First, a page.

Several stdlib modules are compute intensive.
Many of them have two implementations: one in Python and a faster one in C, a so-called accelerator module.
This means that adding a feature to these modules requires duplicate effort, the proficiency in both Python and C, and a solid understanding of the C-API, reference counting, garbage collection, and what not.
On the other hand, many modules that could certainly benefit from native performance lack such an accelerator, e.g. difflib, textwrap, fractions, statistics, argparse, email, urllib.parse and many, many more.
The asyncio module is becoming more and more important these days, but its native accelerator only covers a very small part of its large functionality, and it also does not expose a native API that performance hungry async tools could hook into.
And even though the native accelerator of the ElementTree module is an almost complete replacement, the somewhat complex serialisation code is still implemented completely in Python, which shows in comparison to the native serialisation in lxml.
Compiling these modules with Cython would speed them up, probably quite visibly.
For this use case, it is possible to keep the code entirely in Python, and just add enough type declarations to make it fast when compiled.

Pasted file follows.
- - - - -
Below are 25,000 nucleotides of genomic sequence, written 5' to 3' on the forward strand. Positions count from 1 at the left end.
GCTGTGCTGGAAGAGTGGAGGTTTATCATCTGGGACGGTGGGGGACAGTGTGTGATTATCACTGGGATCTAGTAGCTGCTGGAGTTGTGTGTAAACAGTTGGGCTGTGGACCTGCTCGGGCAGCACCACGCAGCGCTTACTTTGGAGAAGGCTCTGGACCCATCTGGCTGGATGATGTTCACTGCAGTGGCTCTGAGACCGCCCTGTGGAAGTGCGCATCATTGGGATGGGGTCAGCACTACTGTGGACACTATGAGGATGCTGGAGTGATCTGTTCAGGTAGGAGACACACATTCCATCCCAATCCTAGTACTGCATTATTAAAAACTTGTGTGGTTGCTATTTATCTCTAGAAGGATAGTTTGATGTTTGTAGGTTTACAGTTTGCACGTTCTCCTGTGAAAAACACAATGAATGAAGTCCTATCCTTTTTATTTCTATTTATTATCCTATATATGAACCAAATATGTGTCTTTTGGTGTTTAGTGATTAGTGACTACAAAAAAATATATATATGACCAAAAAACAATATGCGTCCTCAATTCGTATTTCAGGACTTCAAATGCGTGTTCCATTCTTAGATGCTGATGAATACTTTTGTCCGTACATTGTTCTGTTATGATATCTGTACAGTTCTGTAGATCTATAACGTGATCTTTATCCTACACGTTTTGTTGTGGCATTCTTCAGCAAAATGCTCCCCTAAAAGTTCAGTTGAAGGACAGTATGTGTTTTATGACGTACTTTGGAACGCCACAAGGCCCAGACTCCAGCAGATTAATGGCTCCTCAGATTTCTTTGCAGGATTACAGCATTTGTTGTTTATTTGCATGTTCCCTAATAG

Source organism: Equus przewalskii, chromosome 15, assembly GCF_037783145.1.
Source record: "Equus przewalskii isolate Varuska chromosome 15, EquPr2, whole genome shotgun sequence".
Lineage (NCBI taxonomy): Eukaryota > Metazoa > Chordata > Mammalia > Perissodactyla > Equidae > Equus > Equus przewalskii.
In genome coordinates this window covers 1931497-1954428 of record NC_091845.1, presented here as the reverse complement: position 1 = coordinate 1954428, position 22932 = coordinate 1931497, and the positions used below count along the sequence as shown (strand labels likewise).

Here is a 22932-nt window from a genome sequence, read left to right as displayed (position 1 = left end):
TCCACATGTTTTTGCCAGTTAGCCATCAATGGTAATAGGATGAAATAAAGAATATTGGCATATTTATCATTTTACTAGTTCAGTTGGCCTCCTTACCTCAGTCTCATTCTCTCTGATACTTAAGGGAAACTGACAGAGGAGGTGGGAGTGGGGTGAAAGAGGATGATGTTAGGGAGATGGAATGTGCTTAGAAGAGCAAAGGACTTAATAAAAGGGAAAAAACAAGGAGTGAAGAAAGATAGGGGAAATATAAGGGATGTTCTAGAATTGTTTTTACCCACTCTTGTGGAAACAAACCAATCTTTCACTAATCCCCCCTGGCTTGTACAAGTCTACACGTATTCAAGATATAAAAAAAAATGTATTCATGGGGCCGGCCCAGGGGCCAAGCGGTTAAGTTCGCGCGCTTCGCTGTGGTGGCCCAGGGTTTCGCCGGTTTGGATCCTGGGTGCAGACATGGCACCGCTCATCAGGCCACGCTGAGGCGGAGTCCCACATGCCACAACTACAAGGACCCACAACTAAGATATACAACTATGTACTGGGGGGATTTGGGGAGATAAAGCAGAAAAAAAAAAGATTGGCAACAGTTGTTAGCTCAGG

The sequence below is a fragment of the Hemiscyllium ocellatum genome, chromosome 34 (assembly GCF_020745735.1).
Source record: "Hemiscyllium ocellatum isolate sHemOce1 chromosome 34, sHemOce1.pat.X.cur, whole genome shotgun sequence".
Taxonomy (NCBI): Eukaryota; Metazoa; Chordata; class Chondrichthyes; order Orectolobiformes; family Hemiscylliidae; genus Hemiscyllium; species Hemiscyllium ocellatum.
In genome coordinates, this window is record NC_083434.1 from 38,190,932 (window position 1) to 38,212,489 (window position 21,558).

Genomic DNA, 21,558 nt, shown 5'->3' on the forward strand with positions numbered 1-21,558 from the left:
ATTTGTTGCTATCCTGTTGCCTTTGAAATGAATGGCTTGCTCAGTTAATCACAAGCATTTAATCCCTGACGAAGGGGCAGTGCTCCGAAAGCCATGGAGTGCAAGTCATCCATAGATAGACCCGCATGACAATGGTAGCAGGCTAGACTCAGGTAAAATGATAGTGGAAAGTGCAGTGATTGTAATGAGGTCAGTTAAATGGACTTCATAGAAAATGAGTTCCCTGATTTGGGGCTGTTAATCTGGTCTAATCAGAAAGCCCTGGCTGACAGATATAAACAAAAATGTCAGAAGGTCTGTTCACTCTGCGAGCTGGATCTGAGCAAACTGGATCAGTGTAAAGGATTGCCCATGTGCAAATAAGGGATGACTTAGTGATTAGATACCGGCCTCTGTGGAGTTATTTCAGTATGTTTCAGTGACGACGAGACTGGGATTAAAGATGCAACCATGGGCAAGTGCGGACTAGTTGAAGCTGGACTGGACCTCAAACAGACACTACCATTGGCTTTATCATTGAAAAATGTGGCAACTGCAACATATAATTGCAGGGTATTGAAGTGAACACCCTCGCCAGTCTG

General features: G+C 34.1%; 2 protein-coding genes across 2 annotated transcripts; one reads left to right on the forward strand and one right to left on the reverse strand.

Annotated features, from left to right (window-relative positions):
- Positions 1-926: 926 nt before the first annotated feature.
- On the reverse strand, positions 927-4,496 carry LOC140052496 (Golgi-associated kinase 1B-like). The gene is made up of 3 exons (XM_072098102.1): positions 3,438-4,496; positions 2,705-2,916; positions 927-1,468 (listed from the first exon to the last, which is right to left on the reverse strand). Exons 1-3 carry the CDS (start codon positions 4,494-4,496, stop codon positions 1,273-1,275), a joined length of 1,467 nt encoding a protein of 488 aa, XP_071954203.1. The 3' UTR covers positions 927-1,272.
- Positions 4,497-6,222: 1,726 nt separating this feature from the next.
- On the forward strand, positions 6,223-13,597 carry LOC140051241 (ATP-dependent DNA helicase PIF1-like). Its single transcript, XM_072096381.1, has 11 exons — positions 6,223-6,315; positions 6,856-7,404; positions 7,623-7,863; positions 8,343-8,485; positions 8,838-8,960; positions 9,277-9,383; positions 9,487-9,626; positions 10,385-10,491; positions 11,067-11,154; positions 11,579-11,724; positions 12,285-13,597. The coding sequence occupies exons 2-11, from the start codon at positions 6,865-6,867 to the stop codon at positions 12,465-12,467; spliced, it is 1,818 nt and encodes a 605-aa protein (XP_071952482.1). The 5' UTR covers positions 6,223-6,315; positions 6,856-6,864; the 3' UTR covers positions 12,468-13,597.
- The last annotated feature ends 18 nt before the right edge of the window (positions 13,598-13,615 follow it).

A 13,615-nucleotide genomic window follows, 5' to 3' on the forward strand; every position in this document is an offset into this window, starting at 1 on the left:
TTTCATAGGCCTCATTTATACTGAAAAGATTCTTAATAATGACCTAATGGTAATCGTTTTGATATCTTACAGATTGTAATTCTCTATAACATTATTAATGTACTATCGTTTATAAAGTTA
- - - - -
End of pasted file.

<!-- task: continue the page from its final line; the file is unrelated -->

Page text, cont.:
The typing syntax that PEP-484 and PEP-526 added to Python 3.6 makes this really easy and straight forward.
A manually written accelerator module could thus be avoided, and therefore a lot of duplicated functionality and maintenance overhead.
Feature development would also be substantially simplified, especially for new contributors.
Since Cython compiles Python code, it would allow people to contribute a Python implementation of a new feature that compiles down to C.
And we all know that developing new functionality is much easier in Python than in C.
The remaining task is then only to optimise it and not to rewrite it in a different language.
My feeling is that replacing some parts of the CPython C development with Cython has the potential to bring a visible boost for the contributions to the CPython project.